by Robert Dean
When you’re an artist that people are willing to support, it’s a blessing. There are millions of musicians in the world, and a minimal number of them make an impact that spans generations, let alone a few fleeting moments. When people are lined up to snap a photo with you, to get a moment to shake your hand and tell you what your music means to them, you should only be so lucky. While all things are finite, few things are everlasting and in the case of Doyle Wolfgang Von Frankenstein, otherwise known as Doyle who plays in the Misfits, he’s missed that memo.
Over the weekend The Liquid Conversations podcast dropped a new episode featuring Doyle and it was one cringe after another, showcasing just how out of touch the Herculean monster is with today’s music culture.
When asked about how people consume music in today’s market, it was clear that Doyle isn’t getting a significant slice of the Misfits pie because of his view of how music is consumed with streaming services taking up the lion's share of how someone wants to hear a track or album, “The thing that sucks the most about it is that everybody steals music,” he continued, “You spend thousands and thousands of dollars to make a record and all of these scumbags are just stealing it.”
I don’t know if Doyle understands much beyond punching at his guitar and doing crunches, because these days people want everything in one place, along with having music everywhere 24/7 is just now a part of the culture in comparison to downloading from a sketchy service like Limewire back in the early ’00s. Still, Doyle can’t exactly place his finger on how all of it works, saying, “You make nothing, it’s $9 a month [for a subscription], and you can listen to a song 10,000 times if you want.”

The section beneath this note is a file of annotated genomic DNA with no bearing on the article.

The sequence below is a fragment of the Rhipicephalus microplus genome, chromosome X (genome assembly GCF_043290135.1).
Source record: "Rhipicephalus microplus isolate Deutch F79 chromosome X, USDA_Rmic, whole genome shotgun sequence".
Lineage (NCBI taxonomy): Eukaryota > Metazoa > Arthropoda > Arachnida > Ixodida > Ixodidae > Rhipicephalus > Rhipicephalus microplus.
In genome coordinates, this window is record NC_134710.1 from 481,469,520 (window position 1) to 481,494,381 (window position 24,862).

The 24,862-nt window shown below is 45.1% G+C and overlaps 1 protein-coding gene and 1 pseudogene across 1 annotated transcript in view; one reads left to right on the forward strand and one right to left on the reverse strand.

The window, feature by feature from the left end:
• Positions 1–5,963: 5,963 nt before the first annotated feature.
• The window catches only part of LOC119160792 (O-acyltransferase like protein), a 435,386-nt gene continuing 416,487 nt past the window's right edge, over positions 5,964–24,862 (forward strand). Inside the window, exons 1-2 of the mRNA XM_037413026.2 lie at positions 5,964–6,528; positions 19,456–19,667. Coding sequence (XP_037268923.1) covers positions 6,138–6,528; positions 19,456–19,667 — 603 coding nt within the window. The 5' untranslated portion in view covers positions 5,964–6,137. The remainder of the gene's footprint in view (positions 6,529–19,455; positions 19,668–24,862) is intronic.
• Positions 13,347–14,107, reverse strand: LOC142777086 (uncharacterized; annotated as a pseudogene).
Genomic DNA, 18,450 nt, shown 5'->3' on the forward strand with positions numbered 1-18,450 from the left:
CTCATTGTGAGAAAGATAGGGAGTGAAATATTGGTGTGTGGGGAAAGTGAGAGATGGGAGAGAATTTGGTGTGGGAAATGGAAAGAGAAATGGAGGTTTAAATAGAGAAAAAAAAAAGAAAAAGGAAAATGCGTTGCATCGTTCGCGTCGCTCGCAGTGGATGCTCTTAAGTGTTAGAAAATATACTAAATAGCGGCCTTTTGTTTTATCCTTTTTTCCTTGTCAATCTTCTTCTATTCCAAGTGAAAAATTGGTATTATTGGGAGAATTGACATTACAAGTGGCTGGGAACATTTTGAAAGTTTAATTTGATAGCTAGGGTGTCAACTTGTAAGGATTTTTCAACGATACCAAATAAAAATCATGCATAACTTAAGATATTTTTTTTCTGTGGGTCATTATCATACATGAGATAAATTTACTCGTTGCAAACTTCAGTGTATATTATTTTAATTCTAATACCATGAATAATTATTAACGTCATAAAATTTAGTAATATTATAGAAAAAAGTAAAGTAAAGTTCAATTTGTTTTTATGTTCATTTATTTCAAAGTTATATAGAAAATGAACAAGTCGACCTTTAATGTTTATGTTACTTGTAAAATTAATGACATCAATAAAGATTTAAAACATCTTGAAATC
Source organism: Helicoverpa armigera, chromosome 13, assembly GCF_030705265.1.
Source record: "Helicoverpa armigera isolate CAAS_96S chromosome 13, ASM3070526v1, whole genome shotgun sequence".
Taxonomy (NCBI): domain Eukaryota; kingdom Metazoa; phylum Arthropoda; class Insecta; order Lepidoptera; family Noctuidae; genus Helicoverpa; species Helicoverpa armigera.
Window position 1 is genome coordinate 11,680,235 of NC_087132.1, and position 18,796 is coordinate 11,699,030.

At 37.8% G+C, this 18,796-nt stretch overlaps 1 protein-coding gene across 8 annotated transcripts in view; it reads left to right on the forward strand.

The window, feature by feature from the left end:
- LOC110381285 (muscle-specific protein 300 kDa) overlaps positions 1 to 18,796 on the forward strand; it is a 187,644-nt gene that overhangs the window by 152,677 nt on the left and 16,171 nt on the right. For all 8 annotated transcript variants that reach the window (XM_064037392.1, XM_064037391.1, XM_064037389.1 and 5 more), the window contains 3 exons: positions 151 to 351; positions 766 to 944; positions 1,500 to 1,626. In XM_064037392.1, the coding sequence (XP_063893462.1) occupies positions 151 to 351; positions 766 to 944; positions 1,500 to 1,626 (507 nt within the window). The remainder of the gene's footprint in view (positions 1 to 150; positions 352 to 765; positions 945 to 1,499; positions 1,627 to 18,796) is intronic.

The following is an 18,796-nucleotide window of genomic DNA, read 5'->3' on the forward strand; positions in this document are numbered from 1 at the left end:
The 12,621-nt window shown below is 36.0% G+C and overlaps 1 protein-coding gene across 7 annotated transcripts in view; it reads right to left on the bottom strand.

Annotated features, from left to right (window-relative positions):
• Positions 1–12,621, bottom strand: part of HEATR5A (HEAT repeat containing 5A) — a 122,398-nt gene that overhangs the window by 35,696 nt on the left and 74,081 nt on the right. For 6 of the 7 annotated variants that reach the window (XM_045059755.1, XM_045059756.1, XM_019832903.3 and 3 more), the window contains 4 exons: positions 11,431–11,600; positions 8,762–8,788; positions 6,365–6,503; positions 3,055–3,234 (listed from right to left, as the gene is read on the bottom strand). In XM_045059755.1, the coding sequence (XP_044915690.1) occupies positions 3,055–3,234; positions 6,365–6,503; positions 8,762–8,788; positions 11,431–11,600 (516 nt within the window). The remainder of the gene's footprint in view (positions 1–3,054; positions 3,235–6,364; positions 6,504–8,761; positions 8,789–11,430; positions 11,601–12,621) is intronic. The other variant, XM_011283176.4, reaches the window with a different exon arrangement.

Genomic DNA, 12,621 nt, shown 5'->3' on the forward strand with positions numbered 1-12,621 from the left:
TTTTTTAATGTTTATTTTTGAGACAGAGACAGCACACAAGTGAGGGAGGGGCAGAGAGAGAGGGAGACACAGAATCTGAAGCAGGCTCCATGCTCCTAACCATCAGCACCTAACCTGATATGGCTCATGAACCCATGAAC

Again, I’m not sure if he’s making any pennies off of when “Skulls” gets a few spins considering Danzig wrote it.
Further not understanding how streaming platforms or really, the Internet as a whole work, adding, "They should really fucking police that shit. Shut the Internet down for a fucking day and fix it."
My guy, this is not a good look. I get that artists are scammed when it comes to making money via streaming services and there should be some kind of collective bargaining agreement. According to Blabbermouth’s numbers, “Songs streamed on the company's ad-supported tier last year earned $0.00014123 in mechanicals per play. This means that an artist would earn $100 in mechanical royalties after 703,581 streams. This number actually decreased from $0.00022288 in December 2016. For the premium tier, Spotify paid $0.00066481 per stream. An artist would, therefore, earn just $100 after 150,419 streams.”
That ratio isn’t fair and is a poor reflection of an artist’s worth and value. Doyle also went on to defend Metallica after going after Napster back in the day, "Lars Ulrich was right when he sued fucking Napster," he said. "And everybody thought he was a dick. He didn't do it for him. He's got the fucking money. He did it for fucking jerkoffs like me."